This study seeks to relate to two problem statements. First, higher education literature is largely missing a conversation about strategy. Second, while some universities succeed at remediating their troubles and adapting to new situations; others fail. This study, then, explores the role of strategy in developing successful solutions for financially distressed institutions of higher education. A review of current literature on strategy in general supports the research, and aided in the formulation of the four research questions.
The goal of the research was to understand specifically the strategies chosen to move the universities forward; what actions and behaviors they take in forming strategies as well as in their implementation; the role of leadership in facilitating those solutions together with their teams; how the leaders communicate their ideas—both to their teams and their institutional communities; and the ways that history, mission, and culture interact with strategy to lead to successful outcomes.
Conducted as a comparative case study of three institutions of higher education, this study seeks to better understand how strategy evolves during financially challenging times on university campuses. Colleges and universities seem to be able to successfully employ divergent strategies through innovative programs, opening new markets and/or building novel business models. Thus, the institutions were selected based on their success in accomplishing one of these three criteria.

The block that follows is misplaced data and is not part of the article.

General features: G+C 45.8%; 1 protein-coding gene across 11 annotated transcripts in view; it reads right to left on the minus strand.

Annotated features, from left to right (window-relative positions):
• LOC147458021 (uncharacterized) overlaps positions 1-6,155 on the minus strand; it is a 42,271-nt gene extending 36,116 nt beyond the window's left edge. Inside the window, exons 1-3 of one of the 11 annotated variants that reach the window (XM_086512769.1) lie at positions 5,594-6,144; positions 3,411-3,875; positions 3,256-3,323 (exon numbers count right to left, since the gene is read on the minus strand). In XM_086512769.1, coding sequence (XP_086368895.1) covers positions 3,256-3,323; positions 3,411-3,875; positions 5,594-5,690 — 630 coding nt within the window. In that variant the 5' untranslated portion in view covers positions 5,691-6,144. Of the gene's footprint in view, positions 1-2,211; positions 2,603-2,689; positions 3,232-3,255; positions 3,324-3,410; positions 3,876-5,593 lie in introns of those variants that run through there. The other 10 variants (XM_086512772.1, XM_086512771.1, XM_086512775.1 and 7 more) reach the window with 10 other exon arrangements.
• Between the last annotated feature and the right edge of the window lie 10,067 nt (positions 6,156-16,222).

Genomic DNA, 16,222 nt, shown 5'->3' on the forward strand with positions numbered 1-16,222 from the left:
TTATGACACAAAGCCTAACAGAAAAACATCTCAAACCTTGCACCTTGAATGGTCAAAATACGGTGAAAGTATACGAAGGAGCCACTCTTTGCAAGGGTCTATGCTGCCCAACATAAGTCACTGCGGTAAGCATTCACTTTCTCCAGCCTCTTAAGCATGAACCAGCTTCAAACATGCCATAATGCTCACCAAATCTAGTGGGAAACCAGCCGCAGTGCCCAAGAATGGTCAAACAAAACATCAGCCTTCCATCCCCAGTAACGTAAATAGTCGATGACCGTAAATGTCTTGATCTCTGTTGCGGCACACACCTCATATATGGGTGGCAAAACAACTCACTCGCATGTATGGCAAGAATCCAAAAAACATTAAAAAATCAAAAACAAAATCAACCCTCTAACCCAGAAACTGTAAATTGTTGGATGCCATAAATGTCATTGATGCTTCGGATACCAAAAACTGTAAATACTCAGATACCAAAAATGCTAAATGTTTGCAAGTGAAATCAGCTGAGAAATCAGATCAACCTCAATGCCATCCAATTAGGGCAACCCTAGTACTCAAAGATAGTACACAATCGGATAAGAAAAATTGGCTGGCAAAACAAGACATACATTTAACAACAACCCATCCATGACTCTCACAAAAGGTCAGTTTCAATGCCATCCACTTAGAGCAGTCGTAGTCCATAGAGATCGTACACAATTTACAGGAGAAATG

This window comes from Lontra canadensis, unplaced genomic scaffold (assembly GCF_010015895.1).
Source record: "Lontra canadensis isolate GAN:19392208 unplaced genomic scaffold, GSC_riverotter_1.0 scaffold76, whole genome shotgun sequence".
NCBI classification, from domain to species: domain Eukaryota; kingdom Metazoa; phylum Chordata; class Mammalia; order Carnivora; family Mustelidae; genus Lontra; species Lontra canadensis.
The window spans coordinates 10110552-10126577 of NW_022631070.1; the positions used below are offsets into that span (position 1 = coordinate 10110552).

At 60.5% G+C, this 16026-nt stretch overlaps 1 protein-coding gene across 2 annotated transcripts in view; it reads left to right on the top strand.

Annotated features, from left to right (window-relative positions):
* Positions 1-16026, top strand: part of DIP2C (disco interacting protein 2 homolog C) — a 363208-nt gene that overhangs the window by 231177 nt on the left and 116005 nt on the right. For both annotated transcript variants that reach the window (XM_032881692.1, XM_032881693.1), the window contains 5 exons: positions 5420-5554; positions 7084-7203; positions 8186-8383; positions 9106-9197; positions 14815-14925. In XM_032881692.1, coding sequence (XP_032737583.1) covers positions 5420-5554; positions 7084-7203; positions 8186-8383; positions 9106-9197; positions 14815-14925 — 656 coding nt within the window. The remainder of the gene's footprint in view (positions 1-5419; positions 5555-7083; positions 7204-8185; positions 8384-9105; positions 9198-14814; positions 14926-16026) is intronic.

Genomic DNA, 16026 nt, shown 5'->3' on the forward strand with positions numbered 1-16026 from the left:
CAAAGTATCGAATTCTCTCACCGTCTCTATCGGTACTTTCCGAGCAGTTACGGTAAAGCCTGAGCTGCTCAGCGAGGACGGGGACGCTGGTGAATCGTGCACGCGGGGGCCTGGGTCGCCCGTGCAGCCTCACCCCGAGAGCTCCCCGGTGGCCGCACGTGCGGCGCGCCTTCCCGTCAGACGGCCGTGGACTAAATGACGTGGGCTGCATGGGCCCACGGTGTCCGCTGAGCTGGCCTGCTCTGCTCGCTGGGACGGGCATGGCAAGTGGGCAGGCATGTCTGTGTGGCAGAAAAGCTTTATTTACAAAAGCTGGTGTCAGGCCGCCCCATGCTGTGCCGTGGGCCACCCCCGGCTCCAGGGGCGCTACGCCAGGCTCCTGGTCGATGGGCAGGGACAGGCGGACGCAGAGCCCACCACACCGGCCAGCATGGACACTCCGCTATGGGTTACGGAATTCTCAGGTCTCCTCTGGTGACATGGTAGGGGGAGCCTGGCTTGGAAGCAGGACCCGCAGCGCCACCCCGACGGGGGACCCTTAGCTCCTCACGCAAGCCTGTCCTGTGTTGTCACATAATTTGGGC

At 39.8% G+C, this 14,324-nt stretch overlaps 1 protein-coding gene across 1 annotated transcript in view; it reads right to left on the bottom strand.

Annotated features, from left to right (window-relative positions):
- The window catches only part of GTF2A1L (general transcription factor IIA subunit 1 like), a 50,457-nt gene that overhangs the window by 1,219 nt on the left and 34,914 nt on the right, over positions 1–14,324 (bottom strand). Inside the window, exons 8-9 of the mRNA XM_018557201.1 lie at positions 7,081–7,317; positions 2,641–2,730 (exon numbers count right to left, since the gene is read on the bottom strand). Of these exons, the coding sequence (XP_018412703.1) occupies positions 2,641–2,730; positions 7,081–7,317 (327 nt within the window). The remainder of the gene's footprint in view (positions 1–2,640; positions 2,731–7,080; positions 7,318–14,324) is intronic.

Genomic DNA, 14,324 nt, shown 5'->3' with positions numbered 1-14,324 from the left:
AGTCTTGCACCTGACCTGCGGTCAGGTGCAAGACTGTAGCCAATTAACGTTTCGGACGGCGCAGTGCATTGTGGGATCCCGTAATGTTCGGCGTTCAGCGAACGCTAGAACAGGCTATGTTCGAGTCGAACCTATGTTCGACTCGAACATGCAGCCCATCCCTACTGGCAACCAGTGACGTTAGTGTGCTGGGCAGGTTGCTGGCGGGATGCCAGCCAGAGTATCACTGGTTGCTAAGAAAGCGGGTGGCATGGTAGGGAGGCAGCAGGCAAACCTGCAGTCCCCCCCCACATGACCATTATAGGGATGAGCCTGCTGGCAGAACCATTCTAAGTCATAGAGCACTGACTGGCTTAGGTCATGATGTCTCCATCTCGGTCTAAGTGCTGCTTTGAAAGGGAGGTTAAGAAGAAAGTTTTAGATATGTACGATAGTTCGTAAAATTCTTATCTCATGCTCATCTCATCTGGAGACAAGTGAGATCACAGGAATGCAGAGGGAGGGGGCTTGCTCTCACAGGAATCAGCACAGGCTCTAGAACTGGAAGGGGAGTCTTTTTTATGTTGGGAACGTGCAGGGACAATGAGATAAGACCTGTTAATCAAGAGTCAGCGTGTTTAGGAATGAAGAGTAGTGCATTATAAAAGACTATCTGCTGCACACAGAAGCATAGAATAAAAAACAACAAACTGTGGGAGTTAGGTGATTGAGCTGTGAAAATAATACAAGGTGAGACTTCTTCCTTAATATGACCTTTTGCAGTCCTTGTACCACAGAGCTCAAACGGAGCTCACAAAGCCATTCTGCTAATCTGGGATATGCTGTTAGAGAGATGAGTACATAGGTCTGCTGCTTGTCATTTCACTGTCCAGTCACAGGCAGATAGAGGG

Three small to mid-size, private, non-profit institutions of higher education comprised the focus of the case studies. The findings emerged out of site visits to the campuses, personal interviews and review of historical documents. While the histories, missions, cultures and leaders differed at each site, several common themes surfaced and the study revealed some important revelations and implications for both the literature and leaders in practice today. For instance, the findings demonstrated the significance of an aggressive approach to growing enrollment through various diversification mechanisms, as well as focusing decision-making on student needs, support and success. Ultimately, strategy matters for higher education success stories, and the universities herein studied provide models which can likely be emulated.
|Commitee:||Hartley, Matthew, Lapovsky, Lucie|
|School:||University of Pennsylvania|
|Department:||Higher Education Management|
|School Location:||United States -- Pennsylvania|
|Source:||DAI-A 78/03(E), Dissertation Abstracts International|
|Subjects:||Higher Education Administration|
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